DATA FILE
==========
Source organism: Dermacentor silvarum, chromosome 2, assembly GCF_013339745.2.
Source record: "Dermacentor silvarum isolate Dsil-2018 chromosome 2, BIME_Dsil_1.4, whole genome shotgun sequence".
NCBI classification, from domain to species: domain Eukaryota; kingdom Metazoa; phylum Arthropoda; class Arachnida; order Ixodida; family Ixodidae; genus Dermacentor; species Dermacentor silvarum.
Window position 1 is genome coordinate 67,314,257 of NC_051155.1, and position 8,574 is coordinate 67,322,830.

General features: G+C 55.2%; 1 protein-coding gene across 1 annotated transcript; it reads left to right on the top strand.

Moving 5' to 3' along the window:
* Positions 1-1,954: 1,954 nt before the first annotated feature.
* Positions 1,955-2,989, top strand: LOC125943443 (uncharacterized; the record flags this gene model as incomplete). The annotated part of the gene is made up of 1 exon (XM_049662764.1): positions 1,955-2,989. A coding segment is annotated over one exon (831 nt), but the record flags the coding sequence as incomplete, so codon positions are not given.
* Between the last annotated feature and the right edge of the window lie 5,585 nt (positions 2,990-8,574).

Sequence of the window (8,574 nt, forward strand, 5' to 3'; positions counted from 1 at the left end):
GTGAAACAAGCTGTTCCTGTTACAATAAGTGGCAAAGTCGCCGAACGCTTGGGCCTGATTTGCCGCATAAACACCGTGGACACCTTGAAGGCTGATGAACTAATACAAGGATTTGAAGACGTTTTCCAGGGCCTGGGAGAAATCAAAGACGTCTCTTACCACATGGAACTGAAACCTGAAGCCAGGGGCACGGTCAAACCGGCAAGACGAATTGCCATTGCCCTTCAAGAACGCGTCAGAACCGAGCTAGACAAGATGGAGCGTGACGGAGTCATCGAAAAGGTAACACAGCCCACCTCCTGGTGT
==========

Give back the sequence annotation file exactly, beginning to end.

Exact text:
Source organism: Dermacentor silvarum, chromosome 2, assembly GCF_013339745.2.
Source record: "Dermacentor silvarum isolate Dsil-2018 chromosome 2, BIME_Dsil_1.4, whole genome shotgun sequence".
NCBI classification, from domain to species: domain Eukaryota; kingdom Metazoa; phylum Arthropoda; class Arachnida; order Ixodida; family Ixodidae; genus Dermacentor; species Dermacentor silvarum.
Window position 1 is genome coordinate 67,314,257 of NC_051155.1, and position 8,574 is coordinate 67,322,830.

General features: G+C 55.2%; 1 protein-coding gene across 1 annotated transcript; it reads left to right on the top strand.

Moving 5' to 3' along the window:
* Positions 1-1,954: 1,954 nt before the first annotated feature.
* Positions 1,955-2,989, top strand: LOC125943443 (uncharacterized; the record flags this gene model as incomplete). The annotated part of the gene is made up of 1 exon (XM_049662764.1): positions 1,955-2,989. A coding segment is annotated over one exon (831 nt), but the record flags the coding sequence as incomplete, so codon positions are not given.
* Between the last annotated feature and the right edge of the window lie 5,585 nt (positions 2,990-8,574).

Sequence of the window (8,574 nt, forward strand, 5' to 3'; positions counted from 1 at the left end):
GTGAAACAAGCTGTTCCTGTTACAATAAGTGGCAAAGTCGCCGAACGCTTGGGCCTGATTTGCCGCATAAACACCGTGGACACCTTGAAGGCTGATGAACTAATACAAGGATTTGAAGACGTTTTCCAGGGCCTGGGAGAAATCAAAGACGTCTCTTACCACATGGAACTGAAACCTGAAGCCAGGGGCACGGTCAAACCGGCAAGACGAATTGCCATTGCCCTTCAAGAACGCGTCAGAACCGAGCTAGACAAGATGGAGCGTGACGGAGTCATCGAAAAGGTAACACAGCCCACCTCCTGGTGT